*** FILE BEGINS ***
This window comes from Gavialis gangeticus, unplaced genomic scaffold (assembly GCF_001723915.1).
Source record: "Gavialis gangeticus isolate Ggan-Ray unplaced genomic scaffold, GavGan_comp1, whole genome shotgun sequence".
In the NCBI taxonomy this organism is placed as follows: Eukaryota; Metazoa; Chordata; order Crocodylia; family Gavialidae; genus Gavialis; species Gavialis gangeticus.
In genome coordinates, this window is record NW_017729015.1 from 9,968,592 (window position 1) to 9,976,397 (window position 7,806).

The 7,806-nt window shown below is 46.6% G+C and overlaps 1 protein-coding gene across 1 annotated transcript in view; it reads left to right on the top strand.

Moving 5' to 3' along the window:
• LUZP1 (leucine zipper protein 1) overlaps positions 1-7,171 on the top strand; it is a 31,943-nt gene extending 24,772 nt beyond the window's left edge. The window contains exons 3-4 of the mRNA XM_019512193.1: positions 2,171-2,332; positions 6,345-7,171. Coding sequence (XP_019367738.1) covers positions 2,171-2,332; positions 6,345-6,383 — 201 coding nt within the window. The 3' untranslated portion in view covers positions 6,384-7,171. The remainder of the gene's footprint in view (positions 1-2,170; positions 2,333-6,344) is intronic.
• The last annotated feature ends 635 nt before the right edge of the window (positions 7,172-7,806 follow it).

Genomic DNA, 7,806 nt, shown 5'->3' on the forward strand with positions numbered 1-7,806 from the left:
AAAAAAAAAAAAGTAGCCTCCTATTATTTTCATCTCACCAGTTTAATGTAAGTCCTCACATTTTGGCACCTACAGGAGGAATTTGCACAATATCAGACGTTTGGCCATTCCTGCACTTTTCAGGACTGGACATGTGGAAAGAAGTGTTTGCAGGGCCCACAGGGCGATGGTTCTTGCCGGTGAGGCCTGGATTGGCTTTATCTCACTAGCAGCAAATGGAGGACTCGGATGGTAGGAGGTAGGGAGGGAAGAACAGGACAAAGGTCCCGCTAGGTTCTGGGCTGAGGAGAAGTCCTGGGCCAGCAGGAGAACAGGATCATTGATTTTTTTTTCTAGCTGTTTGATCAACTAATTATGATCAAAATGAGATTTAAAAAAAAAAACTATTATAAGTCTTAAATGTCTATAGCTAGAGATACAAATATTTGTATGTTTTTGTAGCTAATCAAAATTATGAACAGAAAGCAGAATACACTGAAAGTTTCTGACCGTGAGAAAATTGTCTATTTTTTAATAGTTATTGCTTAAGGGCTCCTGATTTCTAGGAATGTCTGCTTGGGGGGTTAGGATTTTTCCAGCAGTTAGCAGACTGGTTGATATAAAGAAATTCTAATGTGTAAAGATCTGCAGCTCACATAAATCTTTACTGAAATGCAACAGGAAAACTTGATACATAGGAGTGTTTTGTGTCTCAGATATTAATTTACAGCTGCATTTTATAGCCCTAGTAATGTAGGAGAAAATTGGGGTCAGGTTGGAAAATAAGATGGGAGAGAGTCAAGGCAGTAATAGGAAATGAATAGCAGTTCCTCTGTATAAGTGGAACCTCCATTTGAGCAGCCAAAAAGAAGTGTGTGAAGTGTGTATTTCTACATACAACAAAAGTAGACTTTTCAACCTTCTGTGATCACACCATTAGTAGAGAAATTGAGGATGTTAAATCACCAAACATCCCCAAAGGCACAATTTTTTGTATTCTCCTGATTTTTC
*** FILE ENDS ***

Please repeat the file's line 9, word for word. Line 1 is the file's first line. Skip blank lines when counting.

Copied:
Genomic DNA, 7,806 nt, shown 5'->3' on the forward strand with positions numbered 1-7,806 from the left: